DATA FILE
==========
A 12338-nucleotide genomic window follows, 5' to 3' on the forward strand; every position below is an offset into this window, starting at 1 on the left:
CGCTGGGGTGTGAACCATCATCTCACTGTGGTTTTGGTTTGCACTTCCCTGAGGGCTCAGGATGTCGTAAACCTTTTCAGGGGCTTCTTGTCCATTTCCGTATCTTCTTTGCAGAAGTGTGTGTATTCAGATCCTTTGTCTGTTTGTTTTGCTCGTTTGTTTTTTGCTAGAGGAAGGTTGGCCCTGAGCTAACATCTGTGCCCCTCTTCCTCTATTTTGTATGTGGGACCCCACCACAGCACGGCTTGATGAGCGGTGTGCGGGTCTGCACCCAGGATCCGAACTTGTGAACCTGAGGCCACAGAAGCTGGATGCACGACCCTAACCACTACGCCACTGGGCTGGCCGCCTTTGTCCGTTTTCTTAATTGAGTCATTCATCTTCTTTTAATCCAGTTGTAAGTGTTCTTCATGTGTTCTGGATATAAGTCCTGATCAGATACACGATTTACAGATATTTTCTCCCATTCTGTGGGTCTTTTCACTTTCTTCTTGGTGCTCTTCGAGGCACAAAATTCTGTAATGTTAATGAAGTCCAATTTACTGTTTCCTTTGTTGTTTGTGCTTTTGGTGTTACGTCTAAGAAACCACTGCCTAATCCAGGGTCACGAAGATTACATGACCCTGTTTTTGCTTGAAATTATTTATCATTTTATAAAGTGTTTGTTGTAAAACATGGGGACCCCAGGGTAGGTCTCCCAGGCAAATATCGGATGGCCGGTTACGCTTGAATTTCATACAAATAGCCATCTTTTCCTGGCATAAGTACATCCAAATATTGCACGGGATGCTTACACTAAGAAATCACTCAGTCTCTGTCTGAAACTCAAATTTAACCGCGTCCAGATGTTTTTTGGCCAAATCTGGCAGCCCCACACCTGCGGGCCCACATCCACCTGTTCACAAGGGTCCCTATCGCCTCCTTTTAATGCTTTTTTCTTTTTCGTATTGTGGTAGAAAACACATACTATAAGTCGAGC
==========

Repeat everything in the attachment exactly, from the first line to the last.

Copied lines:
A 12338-nucleotide genomic window follows, 5' to 3' on the forward strand; every position below is an offset into this window, starting at 1 on the left:
CGCTGGGGTGTGAACCATCATCTCACTGTGGTTTTGGTTTGCACTTCCCTGAGGGCTCAGGATGTCGTAAACCTTTTCAGGGGCTTCTTGTCCATTTCCGTATCTTCTTTGCAGAAGTGTGTGTATTCAGATCCTTTGTCTGTTTGTTTTGCTCGTTTGTTTTTTGCTAGAGGAAGGTTGGCCCTGAGCTAACATCTGTGCCCCTCTTCCTCTATTTTGTATGTGGGACCCCACCACAGCACGGCTTGATGAGCGGTGTGCGGGTCTGCACCCAGGATCCGAACTTGTGAACCTGAGGCCACAGAAGCTGGATGCACGACCCTAACCACTACGCCACTGGGCTGGCCGCCTTTGTCCGTTTTCTTAATTGAGTCATTCATCTTCTTTTAATCCAGTTGTAAGTGTTCTTCATGTGTTCTGGATATAAGTCCTGATCAGATACACGATTTACAGATATTTTCTCCCATTCTGTGGGTCTTTTCACTTTCTTCTTGGTGCTCTTCGAGGCACAAAATTCTGTAATGTTAATGAAGTCCAATTTACTGTTTCCTTTGTTGTTTGTGCTTTTGGTGTTACGTCTAAGAAACCACTGCCTAATCCAGGGTCACGAAGATTACATGACCCTGTTTTTGCTTGAAATTATTTATCATTTTATAAAGTGTTTGTTGTAAAACATGGGGACCCCAGGGTAGGTCTCCCAGGCAAATATCGGATGGCCGGTTACGCTTGAATTTCATACAAATAGCCATCTTTTCCTGGCATAAGTACATCCAAATATTGCACGGGATGCTTACACTAAGAAATCACTCAGTCTCTGTCTGAAACTCAAATTTAACCGCGTCCAGATGTTTTTTGGCCAAATCTGGCAGCCCCACACCTGCGGGCCCACATCCACCTGTTCACAAGGGTCCCTATCGCCTCCTTTTAATGCTTTTTTCTTTTTCGTATTGTGGTAGAAAACACATACTATAAGTCGAGC